The Slovenia Times

Cabinet Complete as Parliament Appoints New Ministers


Katič, 45, an MP for the Social Democrats (SD), replaces Janko Veber, who was dismissed in early April for ordering the military intelligence to analyse the implications of the planned sale of telecoms provider Telekom Slovenije to a foreign buyer.

In the committee hearing Katič highlighted the need to improve the defence system as well as the protection and rescue system. She called for a rebound of defence spending, which has dropped to under 1% of GDP, well below NATO requirements, amidst the multi-year austerity drive.

She has also suggested she would seek a replacement at the helm of the army intelligence, noting after her appointment today that she would "accept his resignation".

Before being elected MP last year and subsequently the deputy speaker of parliament, Katič was head of the Velenje City Municipality administration from 1998.

Makovec Brenčič, 45, a Ljubljana Faculty of Economics professor, succeeds Klavdija Markež, who resigned at the beginning of April just days after appointment over the allegation that her master's thesis was plagiarised.

She is a vice-chancellor of the University of Ljubljana and a full professor at the Ljubljana Faculty of Economics at the international economy department. She has also chaired the National Agency for the Quality of Higher Education (NAKVIS) and was a vice-dean of the Faculty of Economics.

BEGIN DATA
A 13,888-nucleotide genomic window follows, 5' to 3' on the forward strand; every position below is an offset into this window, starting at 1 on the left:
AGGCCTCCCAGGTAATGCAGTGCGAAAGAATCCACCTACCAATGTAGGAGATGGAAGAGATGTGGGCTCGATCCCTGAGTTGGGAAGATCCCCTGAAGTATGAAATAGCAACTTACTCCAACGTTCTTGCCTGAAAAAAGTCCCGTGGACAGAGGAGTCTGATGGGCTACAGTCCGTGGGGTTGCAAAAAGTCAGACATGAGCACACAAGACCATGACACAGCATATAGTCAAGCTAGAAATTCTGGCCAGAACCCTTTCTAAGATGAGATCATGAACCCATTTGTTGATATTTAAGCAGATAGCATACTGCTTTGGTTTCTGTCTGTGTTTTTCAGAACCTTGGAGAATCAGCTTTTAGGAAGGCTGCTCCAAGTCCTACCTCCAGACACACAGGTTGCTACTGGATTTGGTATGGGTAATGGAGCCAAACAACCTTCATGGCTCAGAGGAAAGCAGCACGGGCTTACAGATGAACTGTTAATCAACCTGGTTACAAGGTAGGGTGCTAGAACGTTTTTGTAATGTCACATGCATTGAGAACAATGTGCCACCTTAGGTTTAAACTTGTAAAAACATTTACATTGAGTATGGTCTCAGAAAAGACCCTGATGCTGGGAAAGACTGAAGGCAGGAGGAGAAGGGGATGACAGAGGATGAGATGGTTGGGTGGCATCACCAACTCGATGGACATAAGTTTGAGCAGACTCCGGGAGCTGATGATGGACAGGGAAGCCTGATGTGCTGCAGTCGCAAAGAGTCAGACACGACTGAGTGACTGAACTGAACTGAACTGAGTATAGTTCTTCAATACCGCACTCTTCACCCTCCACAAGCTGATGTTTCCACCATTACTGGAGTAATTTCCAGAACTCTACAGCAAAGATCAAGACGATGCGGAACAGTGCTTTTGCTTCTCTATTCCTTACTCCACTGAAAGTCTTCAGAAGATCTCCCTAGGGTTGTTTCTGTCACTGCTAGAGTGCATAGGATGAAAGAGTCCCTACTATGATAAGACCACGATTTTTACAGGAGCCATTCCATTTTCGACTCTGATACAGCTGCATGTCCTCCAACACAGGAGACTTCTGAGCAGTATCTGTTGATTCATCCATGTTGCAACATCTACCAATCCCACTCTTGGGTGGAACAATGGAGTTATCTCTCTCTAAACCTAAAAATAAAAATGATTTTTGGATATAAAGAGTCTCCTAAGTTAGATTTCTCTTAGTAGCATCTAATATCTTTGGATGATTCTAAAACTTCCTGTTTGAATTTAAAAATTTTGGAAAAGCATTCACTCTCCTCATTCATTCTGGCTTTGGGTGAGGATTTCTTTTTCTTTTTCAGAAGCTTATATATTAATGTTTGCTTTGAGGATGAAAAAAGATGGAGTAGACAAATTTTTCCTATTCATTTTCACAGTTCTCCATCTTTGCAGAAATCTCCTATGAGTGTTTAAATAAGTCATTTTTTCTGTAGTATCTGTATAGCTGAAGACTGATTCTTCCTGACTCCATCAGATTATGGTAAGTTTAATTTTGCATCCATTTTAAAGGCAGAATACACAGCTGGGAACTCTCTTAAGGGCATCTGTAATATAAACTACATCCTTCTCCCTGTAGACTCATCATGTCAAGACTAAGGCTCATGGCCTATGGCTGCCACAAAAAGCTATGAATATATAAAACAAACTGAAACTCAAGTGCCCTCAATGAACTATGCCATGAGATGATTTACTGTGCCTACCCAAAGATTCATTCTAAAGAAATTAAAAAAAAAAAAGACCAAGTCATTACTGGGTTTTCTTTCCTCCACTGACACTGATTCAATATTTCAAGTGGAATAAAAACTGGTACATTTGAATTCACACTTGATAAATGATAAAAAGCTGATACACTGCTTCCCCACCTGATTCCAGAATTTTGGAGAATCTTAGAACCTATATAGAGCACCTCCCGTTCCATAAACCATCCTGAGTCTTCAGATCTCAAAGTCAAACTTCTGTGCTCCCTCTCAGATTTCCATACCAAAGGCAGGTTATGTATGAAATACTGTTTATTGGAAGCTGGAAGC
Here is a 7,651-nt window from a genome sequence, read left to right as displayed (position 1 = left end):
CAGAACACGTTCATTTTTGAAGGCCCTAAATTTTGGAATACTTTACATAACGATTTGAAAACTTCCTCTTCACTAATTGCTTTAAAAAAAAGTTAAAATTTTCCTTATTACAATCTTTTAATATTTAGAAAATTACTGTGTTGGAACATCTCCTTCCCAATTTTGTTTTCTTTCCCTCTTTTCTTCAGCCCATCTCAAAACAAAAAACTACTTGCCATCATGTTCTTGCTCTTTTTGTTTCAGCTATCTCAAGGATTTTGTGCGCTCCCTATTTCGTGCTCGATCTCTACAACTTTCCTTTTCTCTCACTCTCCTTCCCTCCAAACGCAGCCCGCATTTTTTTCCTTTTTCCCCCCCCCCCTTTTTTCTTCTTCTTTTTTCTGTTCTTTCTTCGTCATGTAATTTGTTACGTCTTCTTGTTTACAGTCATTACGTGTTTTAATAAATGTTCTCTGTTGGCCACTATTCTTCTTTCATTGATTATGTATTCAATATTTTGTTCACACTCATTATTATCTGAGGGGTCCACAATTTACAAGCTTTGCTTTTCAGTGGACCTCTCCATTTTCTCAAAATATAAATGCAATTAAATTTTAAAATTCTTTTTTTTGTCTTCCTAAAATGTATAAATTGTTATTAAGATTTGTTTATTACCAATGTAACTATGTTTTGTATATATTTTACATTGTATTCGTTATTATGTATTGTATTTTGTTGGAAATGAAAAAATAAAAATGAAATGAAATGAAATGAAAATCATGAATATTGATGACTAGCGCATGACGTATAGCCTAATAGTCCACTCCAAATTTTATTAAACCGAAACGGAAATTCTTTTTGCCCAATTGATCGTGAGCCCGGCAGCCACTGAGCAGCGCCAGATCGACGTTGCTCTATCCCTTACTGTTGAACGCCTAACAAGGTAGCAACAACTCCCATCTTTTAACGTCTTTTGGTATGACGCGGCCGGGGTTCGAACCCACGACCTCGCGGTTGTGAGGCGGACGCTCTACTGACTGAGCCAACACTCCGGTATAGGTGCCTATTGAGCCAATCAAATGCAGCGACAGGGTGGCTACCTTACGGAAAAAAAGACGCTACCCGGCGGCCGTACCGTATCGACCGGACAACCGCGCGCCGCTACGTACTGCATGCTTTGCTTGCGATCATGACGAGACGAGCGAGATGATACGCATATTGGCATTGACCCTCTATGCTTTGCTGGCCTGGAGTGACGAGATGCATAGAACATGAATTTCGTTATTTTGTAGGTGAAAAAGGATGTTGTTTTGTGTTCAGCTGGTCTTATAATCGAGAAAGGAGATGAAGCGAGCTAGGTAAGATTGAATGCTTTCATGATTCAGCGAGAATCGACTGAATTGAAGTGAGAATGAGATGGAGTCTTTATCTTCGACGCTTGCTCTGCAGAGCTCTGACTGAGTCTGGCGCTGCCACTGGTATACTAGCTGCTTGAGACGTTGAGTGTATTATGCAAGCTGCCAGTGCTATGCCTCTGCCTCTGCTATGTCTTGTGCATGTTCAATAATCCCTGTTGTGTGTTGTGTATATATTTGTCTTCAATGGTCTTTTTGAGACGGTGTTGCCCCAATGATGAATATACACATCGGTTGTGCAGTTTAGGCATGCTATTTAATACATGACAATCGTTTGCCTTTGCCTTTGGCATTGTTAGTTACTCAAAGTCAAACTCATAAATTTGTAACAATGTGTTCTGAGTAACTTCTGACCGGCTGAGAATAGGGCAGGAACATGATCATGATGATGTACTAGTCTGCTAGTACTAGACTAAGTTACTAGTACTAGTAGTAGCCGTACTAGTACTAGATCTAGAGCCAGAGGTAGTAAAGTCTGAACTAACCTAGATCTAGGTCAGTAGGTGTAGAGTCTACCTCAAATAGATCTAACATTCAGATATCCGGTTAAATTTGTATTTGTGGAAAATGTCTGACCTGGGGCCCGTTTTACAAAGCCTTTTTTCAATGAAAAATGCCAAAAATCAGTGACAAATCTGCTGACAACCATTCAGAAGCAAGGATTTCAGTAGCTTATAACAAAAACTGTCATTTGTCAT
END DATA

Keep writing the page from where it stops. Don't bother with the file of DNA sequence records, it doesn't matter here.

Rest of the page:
She emphasised during her hearing that she would strive for dialogue with all stakeholders in education, stronger ties between research and education, and the preservation of the quality of public schools that will be accessible to everyone.

In her first statement after confirmation, Makovec Brenčič said her brief required foremost a "development push" consisting of "future-minded steps" across the entire educational system.

The plenary debate today saw the opposition highlighting in particular Katič's lack of experience, while the United Left (ZL) criticised Makovec Brenčič's perceived adherence to neo-liberal doctrines.

More broadly, the right claimed that the appointments merely highlighted the deeper problems of Miro Cerar's cabinet.

Democrat (SDS) MP Jože Tanko said that by constantly replacing ministers, the government was paying the "tax for new faces without experience and the required authority".

Cerar himself described the candidates as having "extensive experience" in their respective fields.

Katič formally took over in the evening and Makovec Benčič will take up her post tomorrow morning, as the cabinet is restored to its full line-up following several months of staffing turmoil.

Interestingly, the appointments also reinforce the status of the government as the cabinet the highest number of women: there are now eight women in the 17 cabinet-level positions.


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